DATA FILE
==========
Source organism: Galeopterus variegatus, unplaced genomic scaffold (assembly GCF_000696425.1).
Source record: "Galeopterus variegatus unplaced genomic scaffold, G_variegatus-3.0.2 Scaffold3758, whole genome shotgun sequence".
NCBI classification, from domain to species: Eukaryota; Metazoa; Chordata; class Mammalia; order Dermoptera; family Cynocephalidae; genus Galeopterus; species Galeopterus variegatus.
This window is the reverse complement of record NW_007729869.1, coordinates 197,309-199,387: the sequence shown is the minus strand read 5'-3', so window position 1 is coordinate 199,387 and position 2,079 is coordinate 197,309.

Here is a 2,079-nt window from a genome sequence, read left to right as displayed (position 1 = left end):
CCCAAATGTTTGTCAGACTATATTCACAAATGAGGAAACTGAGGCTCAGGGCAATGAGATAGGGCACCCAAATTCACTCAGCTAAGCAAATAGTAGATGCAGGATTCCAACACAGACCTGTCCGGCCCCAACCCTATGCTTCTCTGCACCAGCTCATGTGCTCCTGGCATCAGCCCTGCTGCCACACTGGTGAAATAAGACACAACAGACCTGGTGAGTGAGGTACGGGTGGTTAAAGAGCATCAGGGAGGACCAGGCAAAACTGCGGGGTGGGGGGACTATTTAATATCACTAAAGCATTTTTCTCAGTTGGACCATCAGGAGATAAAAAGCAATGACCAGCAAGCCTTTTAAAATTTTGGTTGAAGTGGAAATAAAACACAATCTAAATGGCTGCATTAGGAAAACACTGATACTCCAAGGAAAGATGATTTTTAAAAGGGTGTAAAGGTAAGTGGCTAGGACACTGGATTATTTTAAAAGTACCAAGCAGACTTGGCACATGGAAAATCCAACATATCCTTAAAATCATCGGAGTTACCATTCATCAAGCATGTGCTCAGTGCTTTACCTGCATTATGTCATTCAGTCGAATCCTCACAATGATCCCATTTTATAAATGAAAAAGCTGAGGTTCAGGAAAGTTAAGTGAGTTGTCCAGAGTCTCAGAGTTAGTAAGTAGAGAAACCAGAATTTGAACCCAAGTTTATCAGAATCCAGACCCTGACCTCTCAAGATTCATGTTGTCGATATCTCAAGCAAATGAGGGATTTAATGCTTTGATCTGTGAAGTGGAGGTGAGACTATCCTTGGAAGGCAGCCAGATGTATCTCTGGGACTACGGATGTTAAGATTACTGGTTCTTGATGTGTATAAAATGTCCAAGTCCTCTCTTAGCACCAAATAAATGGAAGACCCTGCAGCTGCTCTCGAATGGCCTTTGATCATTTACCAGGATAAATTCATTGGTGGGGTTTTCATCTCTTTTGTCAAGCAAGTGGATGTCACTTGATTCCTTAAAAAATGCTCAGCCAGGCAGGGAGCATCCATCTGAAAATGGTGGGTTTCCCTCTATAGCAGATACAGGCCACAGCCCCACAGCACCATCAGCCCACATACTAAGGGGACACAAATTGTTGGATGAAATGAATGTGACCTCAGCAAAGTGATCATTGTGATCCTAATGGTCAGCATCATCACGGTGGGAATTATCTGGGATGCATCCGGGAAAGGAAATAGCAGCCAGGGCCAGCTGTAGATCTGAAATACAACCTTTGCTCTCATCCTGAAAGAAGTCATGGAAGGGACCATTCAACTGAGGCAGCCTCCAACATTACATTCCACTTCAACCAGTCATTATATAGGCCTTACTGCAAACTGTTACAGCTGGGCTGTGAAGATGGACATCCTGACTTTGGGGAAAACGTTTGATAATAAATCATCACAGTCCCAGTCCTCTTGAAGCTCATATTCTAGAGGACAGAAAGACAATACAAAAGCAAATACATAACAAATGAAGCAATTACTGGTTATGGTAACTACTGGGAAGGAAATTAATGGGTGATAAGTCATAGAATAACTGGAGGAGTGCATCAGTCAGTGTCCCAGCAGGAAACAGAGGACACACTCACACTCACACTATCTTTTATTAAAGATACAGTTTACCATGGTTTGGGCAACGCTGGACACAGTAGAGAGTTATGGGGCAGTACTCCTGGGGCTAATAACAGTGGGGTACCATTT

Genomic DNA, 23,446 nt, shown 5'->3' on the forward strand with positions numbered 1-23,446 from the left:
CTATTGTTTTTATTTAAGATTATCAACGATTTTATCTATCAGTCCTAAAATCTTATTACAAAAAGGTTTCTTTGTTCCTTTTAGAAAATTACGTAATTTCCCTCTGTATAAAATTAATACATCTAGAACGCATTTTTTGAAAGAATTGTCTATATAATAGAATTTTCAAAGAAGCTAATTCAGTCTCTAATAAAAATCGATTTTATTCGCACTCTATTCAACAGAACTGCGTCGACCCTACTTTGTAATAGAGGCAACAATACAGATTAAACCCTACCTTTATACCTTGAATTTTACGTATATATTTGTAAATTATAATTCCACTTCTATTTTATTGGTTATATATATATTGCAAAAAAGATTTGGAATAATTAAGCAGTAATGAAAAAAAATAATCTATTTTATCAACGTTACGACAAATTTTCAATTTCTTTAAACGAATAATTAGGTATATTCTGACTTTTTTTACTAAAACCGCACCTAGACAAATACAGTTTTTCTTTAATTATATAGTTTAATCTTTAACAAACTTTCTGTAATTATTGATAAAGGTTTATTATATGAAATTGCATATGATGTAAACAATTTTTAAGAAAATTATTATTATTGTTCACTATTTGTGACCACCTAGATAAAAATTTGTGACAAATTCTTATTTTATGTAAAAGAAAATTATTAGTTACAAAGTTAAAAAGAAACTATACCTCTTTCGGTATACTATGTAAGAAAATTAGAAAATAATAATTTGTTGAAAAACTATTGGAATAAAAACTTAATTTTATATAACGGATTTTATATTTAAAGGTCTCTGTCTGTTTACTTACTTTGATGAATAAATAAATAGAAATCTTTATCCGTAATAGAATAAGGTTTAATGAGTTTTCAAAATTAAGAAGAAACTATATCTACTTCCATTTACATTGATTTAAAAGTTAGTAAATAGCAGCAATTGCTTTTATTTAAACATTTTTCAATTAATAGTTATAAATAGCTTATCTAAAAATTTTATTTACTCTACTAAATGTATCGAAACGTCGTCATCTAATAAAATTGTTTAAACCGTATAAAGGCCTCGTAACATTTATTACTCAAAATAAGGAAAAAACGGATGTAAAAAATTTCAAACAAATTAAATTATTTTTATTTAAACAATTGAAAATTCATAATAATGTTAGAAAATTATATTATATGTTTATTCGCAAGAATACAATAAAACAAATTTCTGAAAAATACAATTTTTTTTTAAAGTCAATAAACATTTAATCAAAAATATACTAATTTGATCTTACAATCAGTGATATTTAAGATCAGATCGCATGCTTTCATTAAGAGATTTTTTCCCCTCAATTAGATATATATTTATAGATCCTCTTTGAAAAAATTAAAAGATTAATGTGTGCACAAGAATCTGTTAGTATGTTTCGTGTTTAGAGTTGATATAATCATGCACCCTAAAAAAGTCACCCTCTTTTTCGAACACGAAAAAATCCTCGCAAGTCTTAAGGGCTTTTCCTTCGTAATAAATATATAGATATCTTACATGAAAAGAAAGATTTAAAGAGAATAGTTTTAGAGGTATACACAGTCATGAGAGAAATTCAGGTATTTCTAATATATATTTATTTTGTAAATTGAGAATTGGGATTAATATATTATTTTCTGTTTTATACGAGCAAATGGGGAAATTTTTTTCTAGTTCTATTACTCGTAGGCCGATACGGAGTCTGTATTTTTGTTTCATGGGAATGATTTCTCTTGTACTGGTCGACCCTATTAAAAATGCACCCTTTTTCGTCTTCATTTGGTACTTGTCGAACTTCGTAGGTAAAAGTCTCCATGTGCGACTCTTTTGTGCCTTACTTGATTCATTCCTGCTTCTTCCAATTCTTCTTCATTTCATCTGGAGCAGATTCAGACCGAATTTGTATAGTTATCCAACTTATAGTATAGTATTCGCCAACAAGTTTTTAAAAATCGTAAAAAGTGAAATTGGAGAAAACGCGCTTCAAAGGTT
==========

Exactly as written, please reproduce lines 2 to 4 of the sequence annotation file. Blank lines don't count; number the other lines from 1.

Source record: "Galeopterus variegatus unplaced genomic scaffold, G_variegatus-3.0.2 Scaffold3758, whole genome shotgun sequence".
NCBI classification, from domain to species: Eukaryota; Metazoa; Chordata; class Mammalia; order Dermoptera; family Cynocephalidae; genus Galeopterus; species Galeopterus variegatus.
This window is the reverse complement of record NW_007729869.1, coordinates 197,309-199,387: the sequence shown is the minus strand read 5'-3', so window position 1 is coordinate 199,387 and position 2,079 is coordinate 197,309.